Japanese Housewives Cooling on Aussie UridashiKristine Aquino
Reserve Bank of Australia Governor Glenn Stevens has gone an interest-rate cut too far for Mrs. Watanabe, as Japan’s households look closer to home for returns.
Aussie uridashi sales slumped 71 percent to A$1.8 billion ($1.7 billion) this year, even as A$9.4 billion in such debt matures in 2013, data compiled by Bloomberg show. The currency accounted for 9.8 percent of bonds offered to Japanese individuals this year, compared with 64 percent for yen offerings and a total of 28 percent since 2006. Japanese investors cut Aussie debt holdings by a record 1.7 trillion yen ($17 billion) in the five months through March, Ministry of Finance data show.
Japanese individual investors, a group often nicknamed Mrs. Watanabe because many are housewives, are piling into local assets as unprecedented Bank of Japan monetary easing drives the best equities gains in the developed world. Pacific Investment Management Co. said yesterday Stevens is likely to lower the RBA’s benchmark interest rate again after cutting it on May 7 to a record 2.75 percent. The yield premium benchmark Australian bonds offer over Japan’s touched a half-year low this month.
“What is becoming clear is that Japan is falling out of love with new buying of Australian dollar assets,” Martin Whetton, a Sydney-based interest-rate strategist at Nomura Holdings Inc., wrote in a May 25 e-mail. “If the RBA continues to cut rates, the investment is likely to remain light.”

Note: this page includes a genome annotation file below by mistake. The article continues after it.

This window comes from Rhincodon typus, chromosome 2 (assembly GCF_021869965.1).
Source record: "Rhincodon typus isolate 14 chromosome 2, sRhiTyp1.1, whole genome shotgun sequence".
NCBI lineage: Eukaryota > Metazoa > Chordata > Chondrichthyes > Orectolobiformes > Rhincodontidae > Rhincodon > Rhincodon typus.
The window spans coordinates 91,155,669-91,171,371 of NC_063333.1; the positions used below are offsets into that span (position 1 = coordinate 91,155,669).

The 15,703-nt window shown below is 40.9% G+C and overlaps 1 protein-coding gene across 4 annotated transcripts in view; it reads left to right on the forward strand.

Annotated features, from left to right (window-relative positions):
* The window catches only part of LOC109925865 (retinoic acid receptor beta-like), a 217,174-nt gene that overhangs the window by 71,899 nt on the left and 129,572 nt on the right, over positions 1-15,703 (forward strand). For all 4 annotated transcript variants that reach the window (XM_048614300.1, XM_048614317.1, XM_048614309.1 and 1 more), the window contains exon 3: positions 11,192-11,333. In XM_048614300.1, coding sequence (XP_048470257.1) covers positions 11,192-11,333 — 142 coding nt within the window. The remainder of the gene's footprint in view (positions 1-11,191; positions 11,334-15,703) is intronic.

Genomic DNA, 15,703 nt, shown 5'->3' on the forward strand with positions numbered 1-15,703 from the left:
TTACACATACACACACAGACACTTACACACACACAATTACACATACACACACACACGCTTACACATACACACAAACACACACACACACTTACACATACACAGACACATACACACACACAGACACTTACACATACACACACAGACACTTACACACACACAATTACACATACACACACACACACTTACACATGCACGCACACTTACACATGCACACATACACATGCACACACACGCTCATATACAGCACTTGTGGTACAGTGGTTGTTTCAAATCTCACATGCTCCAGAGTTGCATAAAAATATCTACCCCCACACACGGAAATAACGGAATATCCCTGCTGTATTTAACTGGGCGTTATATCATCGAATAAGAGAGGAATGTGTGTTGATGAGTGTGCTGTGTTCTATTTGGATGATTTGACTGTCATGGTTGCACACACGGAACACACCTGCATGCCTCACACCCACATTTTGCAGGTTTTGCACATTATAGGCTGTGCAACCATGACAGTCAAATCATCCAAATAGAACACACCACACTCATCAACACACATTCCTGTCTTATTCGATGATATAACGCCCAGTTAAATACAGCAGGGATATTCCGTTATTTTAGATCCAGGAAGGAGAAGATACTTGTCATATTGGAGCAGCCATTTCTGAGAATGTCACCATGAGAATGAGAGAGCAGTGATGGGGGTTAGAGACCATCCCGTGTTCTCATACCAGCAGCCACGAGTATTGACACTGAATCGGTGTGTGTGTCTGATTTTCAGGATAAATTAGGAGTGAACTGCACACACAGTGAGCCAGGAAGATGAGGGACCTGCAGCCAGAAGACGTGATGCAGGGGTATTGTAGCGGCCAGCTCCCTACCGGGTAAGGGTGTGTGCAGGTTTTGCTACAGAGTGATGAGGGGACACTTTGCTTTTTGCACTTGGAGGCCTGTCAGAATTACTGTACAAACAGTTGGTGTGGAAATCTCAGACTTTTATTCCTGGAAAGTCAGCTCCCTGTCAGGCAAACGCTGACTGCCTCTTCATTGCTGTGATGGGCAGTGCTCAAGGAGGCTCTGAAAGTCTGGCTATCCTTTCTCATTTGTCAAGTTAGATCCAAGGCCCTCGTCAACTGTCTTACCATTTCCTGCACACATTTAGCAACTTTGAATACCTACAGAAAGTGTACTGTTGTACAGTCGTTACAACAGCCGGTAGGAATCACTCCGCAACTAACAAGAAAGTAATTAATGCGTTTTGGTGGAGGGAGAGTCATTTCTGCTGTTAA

Australia’s 10-year yield fell four basis points to 3.43 percent today. The premium over similar-dated U.S. notes has shrunk 12 basis points this month to 130 basis points and touched 116 on May 28, the narrowest gap since November 2008. The spread to equivalent Japanese government bonds fell to 237 basis points on May 17, the least since Nov. 19, 2012.
The RBA probably will be forced to lower rates again as a record mining boom ends, China growth slows and the government curbs spending to rein in deficits, according to Pimco, which manages the world’s biggest bond fund.
“To stimulate some of the domestic growth candidates like non-mining business investment, household consumption and housing construction, we believe the RBA will need to provide meaningfully easy policy rates,” Adam Bowe and Robert Mead, Sydney-based portfolio managers for Pimco, wrote in a report.
The Aussie bought 96.59 U.S. cents as of 1:36 p.m. in Sydney. It touched 95.28 cents yesterday, the weakest since October 2011.
Yen-denominated uridashi issuance since 2006 has climbed to $80.4 billion, overtaking the $76.5 billion of Aussie debt, data compiled by Bloomberg show. Uridashi are Euro market bonds issued for sale to individual investors in Japan.
Uridashi sales this year totaled $17.9 billion across 13 currencies, the data show. Toyota Motor Corp.’s Australian finance unit led Aussie-denominated sales with a A$219 million offering on Jan. 16 of 3.32 percent securities.
Of the 314 yen-denominated uridashi bonds sold this year, 241 were linked to the Nikkei 225 Stock Average or had a Japanese equity as their underlying security, data compiled by Bloomberg show. The Nikkei soared 33 percent this year. Portfolio investors bought 59.5 billion yen of equity securities in the Japanese currency in March, the most in five years, according to government figures.